Carmelo Anthony is an elite offensive talent. He can create a shot, shoot from distance, post up, draw fouls, recognize and exploit physical mismatches. His offensive repertoire is so vast and varied that on any given night he can turn the outcome of an NBA game single-handedly. For this talent, he is paid well and regarded among the superstars of the game. And but for the latter, I could appreciate him without reservation.
Truth is I demand more of a superstar. Superstars are measured by winning and leadership. Anthony has precious little of either on his resume. Denver was a marginal playoff team with him, and remains the same without him. The Knicks are winning now with a veteran and professional cast supporting him, but not at a rate likely to end with a championship in June. Anthony’s best team’s have coincided with the arrival of genuine leaders in Chauncey Billups, Jason Kidd and Tyson Chandler, likely because the self-absorbed Melo has no gift or arguably concern for leading his team.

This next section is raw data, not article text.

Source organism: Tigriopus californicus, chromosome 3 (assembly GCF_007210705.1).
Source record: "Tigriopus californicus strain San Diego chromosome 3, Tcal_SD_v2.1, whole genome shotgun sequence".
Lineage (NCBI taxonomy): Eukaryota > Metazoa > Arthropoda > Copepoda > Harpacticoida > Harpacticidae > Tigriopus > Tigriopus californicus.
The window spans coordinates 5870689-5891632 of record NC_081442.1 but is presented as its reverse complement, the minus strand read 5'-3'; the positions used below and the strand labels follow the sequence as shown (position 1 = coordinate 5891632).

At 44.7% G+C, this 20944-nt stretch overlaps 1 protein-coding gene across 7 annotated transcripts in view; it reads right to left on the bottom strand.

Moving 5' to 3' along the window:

This also explains his relatively successful career as a member of the USMNT, where his role has been defined to scoring. The presence of Anthony guarantees you little more than 25 points a game and a half dozen game deciding performances.
Actual superstars invest themselves fully into their team, elevate the level of play around them, and do all the things necessary to win games on both ends of the floor night after night. Their is no shame in not being a superstar, but there is in pretending to be one.